How Does Concrete Recycling Work?

The concept of recycling is nothing new. For decades now, individuals and organizations have encouraged us to find new ways to use existing products to not only extend their shelf life, but to alleviate the burden placed on landfills that are quickly reaching capacity. Did you know that idea extends to the construction world, too? Concrete recycling has gained popularity in recent years, but many companies still have questions as to the ins and outs of the process. The crew at General Chipping is happy to fill you in.

All things considered, recycling concrete is fairly simple. As the Portland Cement Association explains, it requires breaking existing material, removing it and then crushing it until it reaches a specified size. Because the quality of the recycled product depends so heavily upon the concrete from which it came, it is important to remove any objects which might cause contamination. Those include things such as embedded stones, bits of reinforced steel, roofing materials, glass and wood.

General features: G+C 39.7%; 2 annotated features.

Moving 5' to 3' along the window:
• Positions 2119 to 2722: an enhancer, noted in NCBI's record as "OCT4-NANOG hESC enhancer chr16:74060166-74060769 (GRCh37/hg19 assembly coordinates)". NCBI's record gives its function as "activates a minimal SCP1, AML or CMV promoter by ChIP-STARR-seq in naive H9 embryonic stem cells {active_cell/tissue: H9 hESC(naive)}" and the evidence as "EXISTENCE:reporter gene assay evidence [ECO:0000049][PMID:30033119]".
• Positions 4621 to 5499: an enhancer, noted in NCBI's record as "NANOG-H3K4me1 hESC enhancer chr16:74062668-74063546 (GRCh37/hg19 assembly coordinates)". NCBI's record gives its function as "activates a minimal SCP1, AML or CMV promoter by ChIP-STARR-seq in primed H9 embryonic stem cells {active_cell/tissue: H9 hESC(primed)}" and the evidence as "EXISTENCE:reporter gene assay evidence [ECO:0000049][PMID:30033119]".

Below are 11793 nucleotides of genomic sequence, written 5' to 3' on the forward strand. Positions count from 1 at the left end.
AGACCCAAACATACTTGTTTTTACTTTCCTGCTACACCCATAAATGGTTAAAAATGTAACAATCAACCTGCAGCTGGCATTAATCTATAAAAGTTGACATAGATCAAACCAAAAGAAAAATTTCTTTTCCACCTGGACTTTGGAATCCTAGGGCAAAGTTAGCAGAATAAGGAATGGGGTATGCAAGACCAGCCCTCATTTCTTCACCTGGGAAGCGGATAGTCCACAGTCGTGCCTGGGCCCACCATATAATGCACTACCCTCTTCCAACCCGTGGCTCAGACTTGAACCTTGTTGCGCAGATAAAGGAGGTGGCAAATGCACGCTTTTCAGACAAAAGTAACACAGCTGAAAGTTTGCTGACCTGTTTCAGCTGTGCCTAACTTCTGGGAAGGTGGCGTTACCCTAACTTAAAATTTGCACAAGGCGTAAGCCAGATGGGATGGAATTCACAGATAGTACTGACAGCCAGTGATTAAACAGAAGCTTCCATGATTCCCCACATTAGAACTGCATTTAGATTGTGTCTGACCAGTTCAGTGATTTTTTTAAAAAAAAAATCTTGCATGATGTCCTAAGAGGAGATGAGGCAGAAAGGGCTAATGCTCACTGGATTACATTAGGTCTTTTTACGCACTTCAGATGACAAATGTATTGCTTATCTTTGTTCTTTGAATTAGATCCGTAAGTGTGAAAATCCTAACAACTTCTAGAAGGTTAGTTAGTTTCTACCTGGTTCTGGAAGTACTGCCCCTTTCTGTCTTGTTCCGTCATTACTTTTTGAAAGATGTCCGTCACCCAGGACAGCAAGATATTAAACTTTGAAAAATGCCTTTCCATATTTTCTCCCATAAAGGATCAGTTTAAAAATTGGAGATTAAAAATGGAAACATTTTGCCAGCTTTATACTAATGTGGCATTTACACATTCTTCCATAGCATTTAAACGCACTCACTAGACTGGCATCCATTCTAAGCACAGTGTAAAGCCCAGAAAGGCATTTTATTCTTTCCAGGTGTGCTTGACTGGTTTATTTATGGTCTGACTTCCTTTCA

Once the product is properly crushed, recycled concrete aggregate (RCA) can be incorporated in a wide range of applications. Those include, among other uses:

  • Base material for new sidewalks, porches or driveways
  • An ingredient in new concrete
  • Bulk fill material

But why would companies want to recycle concrete as opposed to simply hauling it off the jobsite? Aside from the environmental benefits, recycling can actually be a boon to businesses’ bottom lines. As ConcreteNetwork.com notes, companies that recycle concrete, rather than transporting it to the landfill, can save as much as 25 cents per ton of concrete, per mile. The practice also eliminates the need for disposal costs, which can add up to $100 per ton.

The next time you’re clearing up a worksite, take a moment to consider what your company plans to do with the discarded waste. Is there a better use for the material at hand?


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